Rahul Prasannakumar

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Lamborghini will launch a super-smartphone

Lamborghini will launch a super-smartphone<p>When an iPhone isn’t premium enough, what do you go for? There are a plenty of smartphones out there for …

PhotoMath Is A Free App That Can Solve Equations Through Smartphone Cameras

Math is one of the hardest subjects in school, which is why owning a graphing calculator seems like a necessity for students. But what if you could use your smartphone to solve equations by pointing the camera at the problem in your textbook instead of using a graphing calculator? That is the idea …

Next Porsche 911 GT3 RS Leaked via Die-Cast Model Car

For fanatics of Zuffenhausen iron, aluminum, <i>und schteel</i>, very little takes the bellows to the embers like a new GT3 RS.<p>Spiritual heirs to the 1973 2.7 RS, one of which now trades hands at something like a jillion dollars, the RS cars offer a stripped-out interior, lightweight panels, and more power …

Tag Heuer Introduces World's First Self-Charging Phone

What happens when one of the world’s leading watchmakers sets its sights on mobile? You get a $12,000 “infinite-power” phone that runs on light.<p>Why, you might be asking, would Tag Heuer—known for its opulent chronographs, Brad Pitt ads, and general bling—suddenly venture into the mobile world with …



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Is This the Best Use of Neutrals, Ever?

The soothing power of simplicity.<p>This modern and relaxing beach house decorated by Rob Southern reveals the soothing power of simplicity.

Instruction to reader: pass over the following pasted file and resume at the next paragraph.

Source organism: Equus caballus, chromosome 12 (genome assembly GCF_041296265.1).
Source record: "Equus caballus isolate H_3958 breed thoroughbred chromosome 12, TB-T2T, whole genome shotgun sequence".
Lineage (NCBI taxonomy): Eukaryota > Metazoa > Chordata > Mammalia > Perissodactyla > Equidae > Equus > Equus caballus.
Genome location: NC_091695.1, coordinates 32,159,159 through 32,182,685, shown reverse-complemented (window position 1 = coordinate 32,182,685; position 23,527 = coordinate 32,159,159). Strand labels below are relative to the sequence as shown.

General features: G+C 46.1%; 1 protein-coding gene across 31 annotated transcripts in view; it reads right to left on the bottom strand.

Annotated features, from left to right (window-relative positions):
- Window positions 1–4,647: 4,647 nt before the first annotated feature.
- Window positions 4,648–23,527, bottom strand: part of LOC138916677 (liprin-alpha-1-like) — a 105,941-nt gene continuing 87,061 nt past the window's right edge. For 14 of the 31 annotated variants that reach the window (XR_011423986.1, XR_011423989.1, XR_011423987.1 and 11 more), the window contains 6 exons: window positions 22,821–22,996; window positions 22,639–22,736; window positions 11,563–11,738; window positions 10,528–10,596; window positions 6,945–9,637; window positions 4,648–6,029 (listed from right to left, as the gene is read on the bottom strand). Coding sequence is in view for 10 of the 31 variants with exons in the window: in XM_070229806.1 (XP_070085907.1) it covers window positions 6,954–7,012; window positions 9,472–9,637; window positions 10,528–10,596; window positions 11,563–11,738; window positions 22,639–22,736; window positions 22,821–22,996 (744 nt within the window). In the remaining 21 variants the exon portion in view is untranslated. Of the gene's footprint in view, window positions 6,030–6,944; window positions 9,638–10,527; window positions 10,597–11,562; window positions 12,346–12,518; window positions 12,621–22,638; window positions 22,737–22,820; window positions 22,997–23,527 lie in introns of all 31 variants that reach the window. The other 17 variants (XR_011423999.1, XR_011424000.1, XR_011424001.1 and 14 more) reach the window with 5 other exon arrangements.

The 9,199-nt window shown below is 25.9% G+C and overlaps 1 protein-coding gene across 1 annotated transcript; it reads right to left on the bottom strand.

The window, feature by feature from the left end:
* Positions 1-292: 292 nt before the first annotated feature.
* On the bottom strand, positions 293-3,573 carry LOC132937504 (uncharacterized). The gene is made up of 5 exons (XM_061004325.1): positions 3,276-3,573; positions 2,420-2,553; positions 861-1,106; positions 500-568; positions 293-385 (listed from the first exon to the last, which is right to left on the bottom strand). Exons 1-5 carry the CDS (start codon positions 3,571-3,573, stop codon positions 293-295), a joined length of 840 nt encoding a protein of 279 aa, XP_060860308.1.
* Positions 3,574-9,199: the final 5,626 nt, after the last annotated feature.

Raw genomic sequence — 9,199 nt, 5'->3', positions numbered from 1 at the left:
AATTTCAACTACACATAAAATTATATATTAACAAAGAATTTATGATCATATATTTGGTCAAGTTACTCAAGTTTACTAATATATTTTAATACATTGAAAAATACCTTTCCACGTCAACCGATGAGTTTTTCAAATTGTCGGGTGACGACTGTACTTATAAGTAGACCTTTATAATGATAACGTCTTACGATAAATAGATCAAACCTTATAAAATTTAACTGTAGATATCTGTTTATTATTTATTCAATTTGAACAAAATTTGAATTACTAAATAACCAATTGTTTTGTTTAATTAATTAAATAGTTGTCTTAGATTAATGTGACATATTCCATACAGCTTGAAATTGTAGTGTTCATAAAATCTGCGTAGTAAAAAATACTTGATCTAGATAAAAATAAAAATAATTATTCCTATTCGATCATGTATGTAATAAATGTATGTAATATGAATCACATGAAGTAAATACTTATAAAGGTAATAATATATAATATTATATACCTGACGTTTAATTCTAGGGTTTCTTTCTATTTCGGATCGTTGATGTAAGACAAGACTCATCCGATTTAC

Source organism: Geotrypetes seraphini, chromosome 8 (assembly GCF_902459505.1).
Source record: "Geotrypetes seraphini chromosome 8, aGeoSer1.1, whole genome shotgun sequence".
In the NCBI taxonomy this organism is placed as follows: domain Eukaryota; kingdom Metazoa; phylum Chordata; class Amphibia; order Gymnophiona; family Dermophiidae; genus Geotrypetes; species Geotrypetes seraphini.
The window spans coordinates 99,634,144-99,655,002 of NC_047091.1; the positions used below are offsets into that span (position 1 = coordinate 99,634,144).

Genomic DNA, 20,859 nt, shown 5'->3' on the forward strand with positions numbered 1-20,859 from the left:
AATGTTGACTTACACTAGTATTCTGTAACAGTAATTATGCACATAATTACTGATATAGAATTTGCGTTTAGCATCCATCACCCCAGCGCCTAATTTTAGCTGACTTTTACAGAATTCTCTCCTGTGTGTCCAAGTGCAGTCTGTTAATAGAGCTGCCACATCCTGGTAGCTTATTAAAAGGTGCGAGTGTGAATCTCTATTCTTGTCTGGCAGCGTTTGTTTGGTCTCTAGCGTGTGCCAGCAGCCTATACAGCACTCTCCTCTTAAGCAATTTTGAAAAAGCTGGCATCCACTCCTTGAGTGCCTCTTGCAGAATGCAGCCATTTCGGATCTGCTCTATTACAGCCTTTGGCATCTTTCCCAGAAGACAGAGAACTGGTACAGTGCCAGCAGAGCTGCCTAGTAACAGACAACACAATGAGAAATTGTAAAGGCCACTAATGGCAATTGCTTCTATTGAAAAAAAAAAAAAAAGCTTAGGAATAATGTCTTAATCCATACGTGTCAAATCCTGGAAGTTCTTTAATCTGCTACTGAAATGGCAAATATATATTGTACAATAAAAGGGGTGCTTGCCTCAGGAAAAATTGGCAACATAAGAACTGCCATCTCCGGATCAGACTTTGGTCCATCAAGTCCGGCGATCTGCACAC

APOD: SN 1006 Supernova Remnant (2014 Jul 12) Image Credit: NASA, ESA, Zolt Levay (STScI) http://apod.nasa.gov/apod/ap140712.html Explanation: A new star, likely the brightest supernova in recorded human history, lit up planet Earth's sky in the year 1006 AD. The expanding debris cloud from the stellar explosion, found in the southerly constellation of Lupus, still puts on a cosmic light show across the electromagnetic spectrum. In fact, this composite view includes X-ray data in blue from the Chandra Observatory, optical data in yellowish hues, and radio image data in red. Now known as the SN 1006 supernova remnant, the debris cloud appears to be about 60 light-years across and is understood to represent the remains of a white dwarf star. Part of a binary star system, the compact white dwarf gradually captured material from its companion star. The buildup in mass finally triggered a thermonuclear explosion that destroyed the dwarf star. Because the distance to the supernova remnant is about 7,000 light-years, that explosion actually happened 7,000 years before the light reached Earth in 1006. Shockwaves in the remnant accelerate particles to extreme energies and are thought to be a source of the mysterious cosmic rays. http://www.nasa.gov/ http://www.spacetelescope.org/ http://www.stsci.edu/ Starship Asterisk* • APOD Discussion Page http://asterisk.apod.com/discuss_apod.php?date=140712 #APOD http://chandra.harvard.edu/photo/2008/sn1006c/ Image Credit: X-ray (blue): NASA/CXC/Rutgers/G.Cassam-Chenaï, J.Hughes et al.; Radio (red): NRAO/AUI/NSF/GBT/VLA/Dyer, Maddalena & Cornwell; Optical (orange/yellow): Middlebury College/F.Winkler, NOAO/AURA/NSF/CTIO Schmidt & DSS